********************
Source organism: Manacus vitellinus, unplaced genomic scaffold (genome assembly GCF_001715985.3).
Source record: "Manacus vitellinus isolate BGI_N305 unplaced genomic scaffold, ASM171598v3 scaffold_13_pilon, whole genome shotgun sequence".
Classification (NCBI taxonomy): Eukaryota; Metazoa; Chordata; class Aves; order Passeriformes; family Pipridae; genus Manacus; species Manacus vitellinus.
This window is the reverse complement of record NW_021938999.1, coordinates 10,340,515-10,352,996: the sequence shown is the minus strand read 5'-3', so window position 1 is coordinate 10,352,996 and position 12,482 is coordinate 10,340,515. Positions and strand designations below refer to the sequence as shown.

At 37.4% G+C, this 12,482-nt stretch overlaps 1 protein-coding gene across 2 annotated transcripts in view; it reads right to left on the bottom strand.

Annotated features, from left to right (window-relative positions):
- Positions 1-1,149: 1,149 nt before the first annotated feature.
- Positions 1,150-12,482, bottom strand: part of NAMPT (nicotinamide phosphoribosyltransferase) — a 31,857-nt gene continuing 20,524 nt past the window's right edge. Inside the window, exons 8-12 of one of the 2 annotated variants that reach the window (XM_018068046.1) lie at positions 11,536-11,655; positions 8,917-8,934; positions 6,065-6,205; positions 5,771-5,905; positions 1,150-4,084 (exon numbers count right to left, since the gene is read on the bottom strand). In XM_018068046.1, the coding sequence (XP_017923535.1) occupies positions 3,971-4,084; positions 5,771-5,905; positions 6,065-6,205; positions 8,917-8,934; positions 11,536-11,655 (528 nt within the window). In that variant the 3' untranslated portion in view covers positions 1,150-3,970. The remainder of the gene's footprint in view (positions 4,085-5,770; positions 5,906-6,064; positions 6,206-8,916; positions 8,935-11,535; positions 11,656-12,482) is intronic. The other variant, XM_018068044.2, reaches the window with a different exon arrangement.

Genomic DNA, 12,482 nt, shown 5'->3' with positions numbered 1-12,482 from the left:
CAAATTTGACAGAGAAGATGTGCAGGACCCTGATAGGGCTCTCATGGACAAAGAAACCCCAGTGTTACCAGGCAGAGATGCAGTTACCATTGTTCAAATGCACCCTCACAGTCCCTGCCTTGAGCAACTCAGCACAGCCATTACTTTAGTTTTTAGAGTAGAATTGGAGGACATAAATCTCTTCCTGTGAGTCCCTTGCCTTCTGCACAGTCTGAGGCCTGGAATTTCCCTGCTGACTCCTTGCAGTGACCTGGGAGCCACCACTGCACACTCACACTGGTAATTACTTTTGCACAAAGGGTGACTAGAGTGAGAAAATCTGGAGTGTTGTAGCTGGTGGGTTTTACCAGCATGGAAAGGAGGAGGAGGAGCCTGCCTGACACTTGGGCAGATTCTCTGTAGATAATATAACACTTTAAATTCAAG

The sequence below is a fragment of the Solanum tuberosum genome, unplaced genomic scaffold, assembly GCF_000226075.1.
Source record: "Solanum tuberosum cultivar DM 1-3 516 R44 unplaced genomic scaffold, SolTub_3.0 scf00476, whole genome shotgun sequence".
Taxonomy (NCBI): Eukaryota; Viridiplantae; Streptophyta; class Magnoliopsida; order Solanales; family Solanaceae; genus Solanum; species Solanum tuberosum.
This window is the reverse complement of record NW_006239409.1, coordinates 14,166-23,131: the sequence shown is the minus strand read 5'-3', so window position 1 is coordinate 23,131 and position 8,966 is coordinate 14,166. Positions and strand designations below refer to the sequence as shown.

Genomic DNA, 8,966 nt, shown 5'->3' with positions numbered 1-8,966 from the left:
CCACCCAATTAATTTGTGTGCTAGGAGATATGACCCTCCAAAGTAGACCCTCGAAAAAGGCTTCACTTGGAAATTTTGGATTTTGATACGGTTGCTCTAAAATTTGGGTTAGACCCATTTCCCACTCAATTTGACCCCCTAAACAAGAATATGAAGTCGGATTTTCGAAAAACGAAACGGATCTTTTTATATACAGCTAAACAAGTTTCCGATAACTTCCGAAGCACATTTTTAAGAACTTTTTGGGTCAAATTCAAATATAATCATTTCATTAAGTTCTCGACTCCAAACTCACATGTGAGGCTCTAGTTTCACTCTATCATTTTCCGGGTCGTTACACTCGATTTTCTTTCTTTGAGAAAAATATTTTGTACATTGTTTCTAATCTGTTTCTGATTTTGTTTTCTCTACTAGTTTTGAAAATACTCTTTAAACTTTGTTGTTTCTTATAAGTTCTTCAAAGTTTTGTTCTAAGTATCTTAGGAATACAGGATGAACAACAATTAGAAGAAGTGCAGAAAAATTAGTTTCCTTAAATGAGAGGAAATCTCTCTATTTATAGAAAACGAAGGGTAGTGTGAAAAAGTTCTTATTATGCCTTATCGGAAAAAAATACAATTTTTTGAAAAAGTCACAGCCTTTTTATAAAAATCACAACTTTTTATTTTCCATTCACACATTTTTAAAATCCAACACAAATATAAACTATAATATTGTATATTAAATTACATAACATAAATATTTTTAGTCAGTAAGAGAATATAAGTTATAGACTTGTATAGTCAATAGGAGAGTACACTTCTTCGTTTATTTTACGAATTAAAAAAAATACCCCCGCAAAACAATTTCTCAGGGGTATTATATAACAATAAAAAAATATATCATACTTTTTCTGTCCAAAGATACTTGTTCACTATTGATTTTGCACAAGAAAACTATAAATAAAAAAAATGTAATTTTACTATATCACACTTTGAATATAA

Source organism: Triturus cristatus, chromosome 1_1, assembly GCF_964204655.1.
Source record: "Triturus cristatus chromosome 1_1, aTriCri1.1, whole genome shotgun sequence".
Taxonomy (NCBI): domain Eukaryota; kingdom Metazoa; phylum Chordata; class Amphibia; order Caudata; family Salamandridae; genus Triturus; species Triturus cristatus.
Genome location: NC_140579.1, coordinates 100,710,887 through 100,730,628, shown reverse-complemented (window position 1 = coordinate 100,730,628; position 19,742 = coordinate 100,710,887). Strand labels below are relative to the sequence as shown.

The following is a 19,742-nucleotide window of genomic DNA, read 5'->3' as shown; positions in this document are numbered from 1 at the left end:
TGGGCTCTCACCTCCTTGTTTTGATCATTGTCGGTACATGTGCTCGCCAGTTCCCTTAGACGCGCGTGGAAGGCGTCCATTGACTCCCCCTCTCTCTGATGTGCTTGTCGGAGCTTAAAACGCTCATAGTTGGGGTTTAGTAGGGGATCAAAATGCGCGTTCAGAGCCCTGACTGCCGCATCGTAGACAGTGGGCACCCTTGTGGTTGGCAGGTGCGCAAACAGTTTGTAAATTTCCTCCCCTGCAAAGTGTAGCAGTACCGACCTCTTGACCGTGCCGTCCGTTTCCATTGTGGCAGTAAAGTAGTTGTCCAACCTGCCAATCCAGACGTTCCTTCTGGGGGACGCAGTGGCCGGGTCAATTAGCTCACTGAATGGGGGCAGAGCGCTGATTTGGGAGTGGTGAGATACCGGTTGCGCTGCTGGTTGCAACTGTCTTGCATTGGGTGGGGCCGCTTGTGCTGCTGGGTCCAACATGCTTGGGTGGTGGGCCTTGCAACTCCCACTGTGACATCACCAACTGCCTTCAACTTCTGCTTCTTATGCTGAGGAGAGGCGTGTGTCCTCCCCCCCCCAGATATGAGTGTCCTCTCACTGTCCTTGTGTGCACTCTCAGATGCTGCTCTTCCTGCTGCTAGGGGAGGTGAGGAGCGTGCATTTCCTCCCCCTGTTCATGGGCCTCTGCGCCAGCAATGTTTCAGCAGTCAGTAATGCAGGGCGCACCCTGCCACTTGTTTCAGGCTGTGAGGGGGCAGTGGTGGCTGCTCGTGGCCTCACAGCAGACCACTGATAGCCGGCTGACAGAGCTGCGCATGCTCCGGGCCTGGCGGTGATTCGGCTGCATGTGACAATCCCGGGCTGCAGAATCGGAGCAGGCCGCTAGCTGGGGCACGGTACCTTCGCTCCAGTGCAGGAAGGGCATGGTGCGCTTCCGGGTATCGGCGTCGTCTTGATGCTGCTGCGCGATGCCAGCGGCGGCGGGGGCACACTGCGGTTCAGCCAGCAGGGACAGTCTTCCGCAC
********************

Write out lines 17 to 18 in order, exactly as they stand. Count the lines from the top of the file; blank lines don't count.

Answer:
Source organism: Triturus cristatus, chromosome 1_1, assembly GCF_964204655.1.
Source record: "Triturus cristatus chromosome 1_1, aTriCri1.1, whole genome shotgun sequence".